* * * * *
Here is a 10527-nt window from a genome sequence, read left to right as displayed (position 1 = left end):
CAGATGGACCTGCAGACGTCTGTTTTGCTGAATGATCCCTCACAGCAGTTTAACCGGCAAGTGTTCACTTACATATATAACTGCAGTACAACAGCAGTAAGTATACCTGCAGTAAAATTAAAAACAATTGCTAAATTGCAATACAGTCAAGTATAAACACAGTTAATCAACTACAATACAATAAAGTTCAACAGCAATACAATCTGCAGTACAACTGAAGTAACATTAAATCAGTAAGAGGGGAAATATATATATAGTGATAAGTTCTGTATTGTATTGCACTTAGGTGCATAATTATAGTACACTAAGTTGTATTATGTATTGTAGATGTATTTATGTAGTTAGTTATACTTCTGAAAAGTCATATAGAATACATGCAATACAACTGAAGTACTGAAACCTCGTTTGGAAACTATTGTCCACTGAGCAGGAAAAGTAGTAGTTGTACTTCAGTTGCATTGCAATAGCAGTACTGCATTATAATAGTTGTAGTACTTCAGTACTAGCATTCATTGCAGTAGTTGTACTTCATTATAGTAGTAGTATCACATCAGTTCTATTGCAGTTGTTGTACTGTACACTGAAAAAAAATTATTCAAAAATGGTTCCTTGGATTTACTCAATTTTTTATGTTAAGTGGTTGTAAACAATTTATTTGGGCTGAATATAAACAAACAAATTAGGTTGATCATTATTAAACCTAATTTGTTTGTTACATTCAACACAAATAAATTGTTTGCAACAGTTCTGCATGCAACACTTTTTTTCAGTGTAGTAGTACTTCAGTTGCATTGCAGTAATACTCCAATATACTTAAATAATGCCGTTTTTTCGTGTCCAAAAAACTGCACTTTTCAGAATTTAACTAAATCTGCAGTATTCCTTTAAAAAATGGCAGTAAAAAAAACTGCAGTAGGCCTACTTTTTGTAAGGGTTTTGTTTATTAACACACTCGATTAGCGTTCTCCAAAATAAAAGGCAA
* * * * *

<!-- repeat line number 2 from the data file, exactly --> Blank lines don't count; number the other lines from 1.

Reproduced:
CAGATGGACCTGCAGACGTCTGTTTTGCTGAATGATCCCTCACAGCAGTTTAACCGGCAAGTGTTCACTTACATATATAACTGCAGTACAACAGCAGTAAGTATACCTGCAGTAAAATTAAAAACAATTGCTAAATTGCAATACAGTCAAGTATAAACACAGTTAATCAACTACAATACAATAAAGTTCAACAGCAATACAATCTGCAGTACAACTGAAGTAACATTAAATCAGTAAGAGGGGAAATATATATATAGTGATAAGTTCTGTATTGTATTGCACTTAGGTGCATAATTATAGTACACTAAGTTGTATTATGTATTGTAGATGTATTTATGTAGTTAGTTATACTTCTGAAAAGTCATATAGAATACATGCAATACAACTGAAGTACTGAAACCTCGTTTGGAAACTATTGTCCACTGAGCAGGAAAAGTAGTAGTTGTACTTCAGTTGCATTGCAATAGCAGTACTGCATTATAATAGTTGTAGTACTTCAGTACTAGCATTCATTGCAGTAGTTGTACTTCATTATAGTAGTAGTATCACATCAGTTCTATTGCAGTTGTTGTACTGTACACTGAAAAAAAATTATTCAAAAATGGTTCCTTGGATTTACTCAATTTTTTATGTTAAGTGGTTGTAAACAATTTATTTGGGCTGAATATAAACAAACAAATTAGGTTGATCATTATTAAACCTAATTTGTTTGTTACATTCAACACAAATAAATTGTTTGCAACAGTTCTGCATGCAACACTTTTTTTCAGTGTAGTAGTACTTCAGTTGCATTGCAGTAATACTCCAATATACTTAAATAATGCCGTTTTTTCGTGTCCAAAAAACTGCACTTTTCAGAATTTAACTAAATCTGCAGTATTCCTTTAAAAAATGGCAGTAAAAAAAACTGCAGTAGGCCTACTTTTTGTAAGGGTTTTGTTTATTAACACACTCGATTAGCGTTCTCCAAAATAAAAGGCAA